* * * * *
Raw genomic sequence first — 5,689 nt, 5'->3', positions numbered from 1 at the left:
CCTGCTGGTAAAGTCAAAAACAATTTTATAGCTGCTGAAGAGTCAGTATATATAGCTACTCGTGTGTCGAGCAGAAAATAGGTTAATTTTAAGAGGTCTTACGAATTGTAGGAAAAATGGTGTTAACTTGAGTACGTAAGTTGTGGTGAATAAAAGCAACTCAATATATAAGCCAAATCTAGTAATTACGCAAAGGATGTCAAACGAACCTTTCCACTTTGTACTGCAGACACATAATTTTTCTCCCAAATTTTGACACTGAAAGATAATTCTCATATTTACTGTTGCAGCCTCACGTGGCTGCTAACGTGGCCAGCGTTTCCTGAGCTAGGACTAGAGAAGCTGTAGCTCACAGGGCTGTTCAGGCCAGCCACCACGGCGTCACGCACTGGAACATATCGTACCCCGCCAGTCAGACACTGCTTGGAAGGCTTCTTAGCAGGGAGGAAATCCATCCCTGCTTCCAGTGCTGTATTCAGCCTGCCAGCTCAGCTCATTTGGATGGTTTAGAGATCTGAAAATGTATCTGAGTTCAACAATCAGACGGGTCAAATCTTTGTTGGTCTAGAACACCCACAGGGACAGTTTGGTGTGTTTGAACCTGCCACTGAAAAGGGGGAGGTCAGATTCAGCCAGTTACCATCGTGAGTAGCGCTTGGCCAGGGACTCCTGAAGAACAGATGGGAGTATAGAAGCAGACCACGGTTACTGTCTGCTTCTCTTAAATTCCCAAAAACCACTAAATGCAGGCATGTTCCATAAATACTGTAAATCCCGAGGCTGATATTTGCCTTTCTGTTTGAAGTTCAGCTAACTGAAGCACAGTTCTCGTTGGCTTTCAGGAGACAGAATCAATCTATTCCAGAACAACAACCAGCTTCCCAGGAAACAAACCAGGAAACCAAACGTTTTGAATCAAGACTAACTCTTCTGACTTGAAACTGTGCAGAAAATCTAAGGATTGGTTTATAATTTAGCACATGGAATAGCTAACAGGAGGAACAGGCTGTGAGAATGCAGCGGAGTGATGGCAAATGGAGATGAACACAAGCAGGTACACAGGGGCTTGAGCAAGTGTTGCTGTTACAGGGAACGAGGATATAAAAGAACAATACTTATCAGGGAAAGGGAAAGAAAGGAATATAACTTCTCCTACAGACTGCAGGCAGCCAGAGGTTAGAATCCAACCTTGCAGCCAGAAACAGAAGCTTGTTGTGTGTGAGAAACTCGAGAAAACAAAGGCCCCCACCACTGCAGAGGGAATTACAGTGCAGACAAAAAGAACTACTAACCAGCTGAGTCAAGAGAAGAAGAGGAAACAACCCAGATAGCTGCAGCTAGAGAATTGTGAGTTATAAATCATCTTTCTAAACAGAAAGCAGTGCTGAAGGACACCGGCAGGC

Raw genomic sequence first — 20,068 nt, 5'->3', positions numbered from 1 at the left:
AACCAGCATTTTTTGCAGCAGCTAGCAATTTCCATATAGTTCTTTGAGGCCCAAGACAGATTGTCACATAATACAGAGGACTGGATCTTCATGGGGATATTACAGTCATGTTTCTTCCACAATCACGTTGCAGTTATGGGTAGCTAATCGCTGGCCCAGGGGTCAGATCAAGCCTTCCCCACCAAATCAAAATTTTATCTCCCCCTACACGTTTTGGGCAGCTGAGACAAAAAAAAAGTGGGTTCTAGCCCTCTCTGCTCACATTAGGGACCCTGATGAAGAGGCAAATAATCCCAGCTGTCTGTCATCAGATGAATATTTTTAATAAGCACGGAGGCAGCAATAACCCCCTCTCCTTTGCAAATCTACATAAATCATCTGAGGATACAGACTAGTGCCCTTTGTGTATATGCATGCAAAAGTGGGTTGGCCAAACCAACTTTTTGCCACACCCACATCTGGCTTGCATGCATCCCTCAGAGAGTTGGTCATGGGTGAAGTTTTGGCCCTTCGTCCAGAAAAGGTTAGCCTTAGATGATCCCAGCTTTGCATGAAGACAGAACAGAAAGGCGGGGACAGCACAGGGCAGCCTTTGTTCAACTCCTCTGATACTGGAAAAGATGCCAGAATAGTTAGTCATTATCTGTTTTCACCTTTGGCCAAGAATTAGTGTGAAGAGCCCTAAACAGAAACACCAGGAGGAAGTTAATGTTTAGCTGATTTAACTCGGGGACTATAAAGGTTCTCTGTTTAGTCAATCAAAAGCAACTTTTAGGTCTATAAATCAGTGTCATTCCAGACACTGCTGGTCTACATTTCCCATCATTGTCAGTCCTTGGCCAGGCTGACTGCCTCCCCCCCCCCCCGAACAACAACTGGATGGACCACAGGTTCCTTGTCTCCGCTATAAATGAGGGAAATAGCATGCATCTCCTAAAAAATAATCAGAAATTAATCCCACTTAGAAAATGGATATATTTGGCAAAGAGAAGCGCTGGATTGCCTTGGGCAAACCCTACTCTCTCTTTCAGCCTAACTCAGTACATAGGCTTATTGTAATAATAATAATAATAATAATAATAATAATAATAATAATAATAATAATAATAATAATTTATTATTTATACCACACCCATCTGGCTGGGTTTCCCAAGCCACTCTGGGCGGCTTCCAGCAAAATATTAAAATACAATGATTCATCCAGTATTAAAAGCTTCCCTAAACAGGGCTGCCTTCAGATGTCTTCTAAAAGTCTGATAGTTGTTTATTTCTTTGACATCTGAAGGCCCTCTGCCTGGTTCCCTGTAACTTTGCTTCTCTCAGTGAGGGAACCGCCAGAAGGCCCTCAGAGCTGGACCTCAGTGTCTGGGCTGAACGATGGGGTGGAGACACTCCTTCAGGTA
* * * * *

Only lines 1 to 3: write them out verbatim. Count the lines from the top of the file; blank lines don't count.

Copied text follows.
Raw genomic sequence first — 5,689 nt, 5'->3', positions numbered from 1 at the left:
CCTGCTGGTAAAGTCAAAAACAATTTTATAGCTGCTGAAGAGTCAGTATATATAGCTACTCGTGTGTCGAGCAGAAAATAGGTTAATTTTAAGAGGTCTTACGAATTGTAGGAAAAATGGTGTTAACTTGAGTACGTAAGTTGTGGTGAATAAAAGCAACTCAATATATAAGCCAAATCTAGTAATTACGCAAAGGATGTCAAACGAACCTTTCCACTTTGTACTGCAGACACATAATTTTTCTCCCAAATTTTGACACTGAAAGATAATTCTCATATTTACTGTTGCAGCCTCACGTGGCTGCTAACGTGGCCAGCGTTTCCTGAGCTAGGACTAGAGAAGCTGTAGCTCACAGGGCTGTTCAGGCCAGCCACCACGGCGTCACGCACTGGAACATATCGTACCCCGCCAGTCAGACACTGCTTGGAAGGCTTCTTAGCAGGGAGGAAATCCATCCCTGCTTCCAGTGCTGTATTCAGCCTGCCAGCTCAGCTCATTTGGATGGTTTAGAGATCTGAAAATGTATCTGAGTTCAACAATCAGACGGGTCAAATCTTTGTTGGTCTAGAACACCCACAGGGACAGTTTGGTGTGTTTGAACCTGCCACTGAAAAGGGGGAGGTCAGATTCAGCCAGTTACCATCGTGAGTAGCGCTTGGCCAGGGACTCCTGAAGAACAGATGGGAGTATAGAAGCAGACCACGGTTACTGTCTGCTTCTCTTAAATTCCCAAAAACCACTAAATGCAGGCATGTTCCATAAATACTGTAAATCCCGAGGCTGATATTTGCCTTTCTGTTTGAAGTTCAGCTAACTGAAGCACAGTTCTCGTTGGCTTTCAGGAGACAGAATCAATCTATTCCAGAACAACAACCAGCTTCCCAGGAAACAAACCAGGAAACCAAACGTTTTGAATCAAGACTAACTCTTCTGACTTGAAACTGTGCAGAAAATCTAAGGATTGGTTTATAATTTAGCACATGGAATAGCTAACAGGAGGAACAGGCTGTGAGAATGCAGCGGAGTGATGGCAAATGGAGATGAACACAAGCAGGTACACAGGGGCTTGAGCAAGTGTTGCTGTTACAGGGAACGAGGATATAAAAGAACAATACTTATCAGGGAAAGGGAAAGAAAGGAATATAACTTCTCCTACAGACTGCAGGCAGCCAGAGGTTAGAATCCAACCTTGCAGCCAGAAACAGAAGCTTGTTGTGTGTGAGAAACTCGAGAAAACAAAGGCCCCCACCACTGCAGAGGGAATTACAGTGCAGACAAAAAGAACTACTAACCAGCTGAGTCAAGAGAAGAAGAGGAAACAACCCAGATAGCTGCAGCTAGAGAATTGTGAGTTATAAATCATCTTTCTAAACAGAAAGCAGTGCTGAAGGACACCGGCAGGC

Raw genomic sequence first — 20,068 nt, 5'->3', positions numbered from 1 at the left: